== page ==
THIS weekend sees the first round of football fixtures to take place following the introduction of the new legislation regarding offensive behaviour at games.
Chief Inspector Steven Lowther, who is the ACPOS Football Liason Officer for the Dumfries and Galloway Constabulary said that the legislation will send out a simple message and that for the overwhelming majority of people who go to games, this legislation will have no impact.
He said: “This legislation sends out a clear signal to those who still cannot drag themselves into the 21st Century. It says that songs of hatred and actions that cause offence must not be a part of our game in Scotland.”
He continued: “The majority of supporters who go to games are only interested in following their team and being a part of our national sport.
“This is particularly so across the region for supporters of our senior teams - Stranraer, Annan Athletic and Queen of the South.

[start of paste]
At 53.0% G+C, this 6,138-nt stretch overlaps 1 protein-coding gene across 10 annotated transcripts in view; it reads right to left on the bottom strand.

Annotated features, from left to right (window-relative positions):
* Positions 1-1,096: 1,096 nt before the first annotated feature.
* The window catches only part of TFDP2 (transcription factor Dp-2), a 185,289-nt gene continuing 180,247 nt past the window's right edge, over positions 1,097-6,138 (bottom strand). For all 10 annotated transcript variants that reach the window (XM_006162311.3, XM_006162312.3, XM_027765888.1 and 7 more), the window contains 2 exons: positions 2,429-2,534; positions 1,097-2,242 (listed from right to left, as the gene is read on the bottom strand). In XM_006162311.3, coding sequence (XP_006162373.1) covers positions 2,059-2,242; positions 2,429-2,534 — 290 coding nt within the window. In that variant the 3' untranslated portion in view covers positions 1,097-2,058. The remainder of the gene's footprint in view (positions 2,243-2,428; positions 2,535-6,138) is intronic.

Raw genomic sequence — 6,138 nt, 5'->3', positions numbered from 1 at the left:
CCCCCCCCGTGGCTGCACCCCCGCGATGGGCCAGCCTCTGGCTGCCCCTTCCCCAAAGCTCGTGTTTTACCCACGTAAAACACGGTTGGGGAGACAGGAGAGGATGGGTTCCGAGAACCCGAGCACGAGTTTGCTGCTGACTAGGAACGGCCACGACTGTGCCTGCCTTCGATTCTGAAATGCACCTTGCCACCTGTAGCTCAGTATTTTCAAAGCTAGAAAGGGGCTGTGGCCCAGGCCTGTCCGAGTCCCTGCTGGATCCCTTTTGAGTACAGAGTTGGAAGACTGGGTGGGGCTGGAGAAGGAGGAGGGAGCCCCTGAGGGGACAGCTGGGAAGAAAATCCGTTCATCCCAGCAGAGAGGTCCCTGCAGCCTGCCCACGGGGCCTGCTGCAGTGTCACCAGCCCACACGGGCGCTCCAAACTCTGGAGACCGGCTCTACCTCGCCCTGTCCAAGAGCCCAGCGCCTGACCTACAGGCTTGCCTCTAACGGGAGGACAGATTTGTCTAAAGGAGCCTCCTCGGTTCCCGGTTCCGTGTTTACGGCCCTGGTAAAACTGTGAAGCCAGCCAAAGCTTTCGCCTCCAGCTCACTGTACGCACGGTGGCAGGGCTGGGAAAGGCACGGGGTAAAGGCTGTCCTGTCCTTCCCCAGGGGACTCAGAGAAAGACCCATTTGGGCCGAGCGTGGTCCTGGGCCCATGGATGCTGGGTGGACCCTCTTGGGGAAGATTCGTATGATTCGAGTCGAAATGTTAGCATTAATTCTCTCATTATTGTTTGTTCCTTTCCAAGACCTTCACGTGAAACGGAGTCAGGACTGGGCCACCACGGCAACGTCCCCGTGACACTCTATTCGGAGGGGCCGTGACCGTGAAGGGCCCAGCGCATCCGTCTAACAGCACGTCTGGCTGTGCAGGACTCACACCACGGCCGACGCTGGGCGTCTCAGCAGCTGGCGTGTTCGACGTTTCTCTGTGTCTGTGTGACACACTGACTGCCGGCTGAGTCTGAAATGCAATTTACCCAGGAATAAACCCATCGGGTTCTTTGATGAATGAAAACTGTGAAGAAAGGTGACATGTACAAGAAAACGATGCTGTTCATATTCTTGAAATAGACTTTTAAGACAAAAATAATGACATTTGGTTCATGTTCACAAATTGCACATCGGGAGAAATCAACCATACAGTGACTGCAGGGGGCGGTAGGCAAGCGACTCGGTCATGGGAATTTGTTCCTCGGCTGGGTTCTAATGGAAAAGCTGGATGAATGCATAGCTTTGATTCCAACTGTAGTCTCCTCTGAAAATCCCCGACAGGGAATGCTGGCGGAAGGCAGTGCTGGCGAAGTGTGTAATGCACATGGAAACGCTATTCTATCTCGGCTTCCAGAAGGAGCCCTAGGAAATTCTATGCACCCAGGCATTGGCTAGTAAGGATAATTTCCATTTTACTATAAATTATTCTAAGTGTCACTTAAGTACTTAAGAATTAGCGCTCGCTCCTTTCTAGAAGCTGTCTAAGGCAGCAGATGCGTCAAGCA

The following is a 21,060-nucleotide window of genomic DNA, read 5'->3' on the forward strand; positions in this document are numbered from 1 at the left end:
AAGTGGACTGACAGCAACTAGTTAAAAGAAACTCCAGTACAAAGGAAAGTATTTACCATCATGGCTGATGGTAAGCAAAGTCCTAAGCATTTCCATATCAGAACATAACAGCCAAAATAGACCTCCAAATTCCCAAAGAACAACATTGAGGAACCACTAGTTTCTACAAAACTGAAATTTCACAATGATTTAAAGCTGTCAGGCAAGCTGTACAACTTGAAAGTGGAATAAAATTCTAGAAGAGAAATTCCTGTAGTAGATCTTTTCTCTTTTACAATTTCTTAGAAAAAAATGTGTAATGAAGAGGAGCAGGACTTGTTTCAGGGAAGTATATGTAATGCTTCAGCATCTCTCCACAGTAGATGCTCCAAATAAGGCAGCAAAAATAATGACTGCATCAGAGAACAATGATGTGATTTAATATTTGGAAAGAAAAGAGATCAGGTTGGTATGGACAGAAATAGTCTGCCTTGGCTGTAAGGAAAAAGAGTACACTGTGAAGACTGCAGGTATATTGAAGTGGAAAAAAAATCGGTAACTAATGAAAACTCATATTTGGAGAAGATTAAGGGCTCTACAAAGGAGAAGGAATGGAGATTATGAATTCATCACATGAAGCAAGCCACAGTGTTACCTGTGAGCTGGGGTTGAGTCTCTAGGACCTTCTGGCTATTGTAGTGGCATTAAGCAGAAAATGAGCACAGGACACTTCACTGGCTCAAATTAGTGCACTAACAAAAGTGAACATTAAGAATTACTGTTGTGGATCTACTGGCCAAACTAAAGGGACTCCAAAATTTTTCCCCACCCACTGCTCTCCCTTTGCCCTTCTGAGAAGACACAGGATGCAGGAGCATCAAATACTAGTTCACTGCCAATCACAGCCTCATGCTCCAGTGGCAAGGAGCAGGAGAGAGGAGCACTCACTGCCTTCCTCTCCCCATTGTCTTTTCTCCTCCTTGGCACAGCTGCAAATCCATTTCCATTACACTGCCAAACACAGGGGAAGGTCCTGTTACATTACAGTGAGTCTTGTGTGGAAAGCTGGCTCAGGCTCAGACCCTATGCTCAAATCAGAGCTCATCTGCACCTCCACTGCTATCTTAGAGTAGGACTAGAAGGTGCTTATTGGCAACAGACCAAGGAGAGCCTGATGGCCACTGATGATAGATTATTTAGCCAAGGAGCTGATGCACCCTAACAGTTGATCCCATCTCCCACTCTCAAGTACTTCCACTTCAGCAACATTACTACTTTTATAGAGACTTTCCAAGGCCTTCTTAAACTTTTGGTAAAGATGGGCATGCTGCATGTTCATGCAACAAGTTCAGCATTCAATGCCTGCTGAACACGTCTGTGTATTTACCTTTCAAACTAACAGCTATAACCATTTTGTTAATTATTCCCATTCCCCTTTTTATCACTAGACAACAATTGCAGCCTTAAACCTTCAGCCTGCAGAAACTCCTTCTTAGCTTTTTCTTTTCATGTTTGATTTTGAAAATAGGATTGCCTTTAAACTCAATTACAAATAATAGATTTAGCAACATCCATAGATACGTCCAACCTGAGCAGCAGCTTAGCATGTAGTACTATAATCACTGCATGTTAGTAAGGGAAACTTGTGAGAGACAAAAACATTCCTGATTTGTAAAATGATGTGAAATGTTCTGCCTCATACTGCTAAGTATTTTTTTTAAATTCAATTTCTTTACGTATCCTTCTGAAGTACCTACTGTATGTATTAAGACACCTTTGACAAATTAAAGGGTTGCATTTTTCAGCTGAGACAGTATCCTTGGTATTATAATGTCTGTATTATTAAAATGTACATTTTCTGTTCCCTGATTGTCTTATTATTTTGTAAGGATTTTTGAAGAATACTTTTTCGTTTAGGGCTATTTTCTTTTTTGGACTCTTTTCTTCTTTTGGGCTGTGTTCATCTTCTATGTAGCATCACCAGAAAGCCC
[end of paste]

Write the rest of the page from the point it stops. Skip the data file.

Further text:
“Sadly, though, for some people, football is an opportunity to sing songs or wave banners and flags that are offensive and get themselves involved in things that have nothing to do with sport and everything to do with hatred.”
The rules also cover travel to and from the games and will allow Football Banning Orders (FBO) to be handed out to trouble makers, as well as anything from a £40 fine to five years in prison.
The Inspector went on: “I believe that football should be about football and nothing else. There is so much that is good about the game, so much for us to celebrate and I hope that this is what we can concentrate on in future. The Scottish FA is asking every fan to Focus on Football and this is a campaign that I am sure every supporter in Scotland can and will get behind.”
The new law will clamp down on fans expressing or inciting religious, racial or other forms of hatred; using threatening behaviour or behaviour which would be offensive to a reasonable person;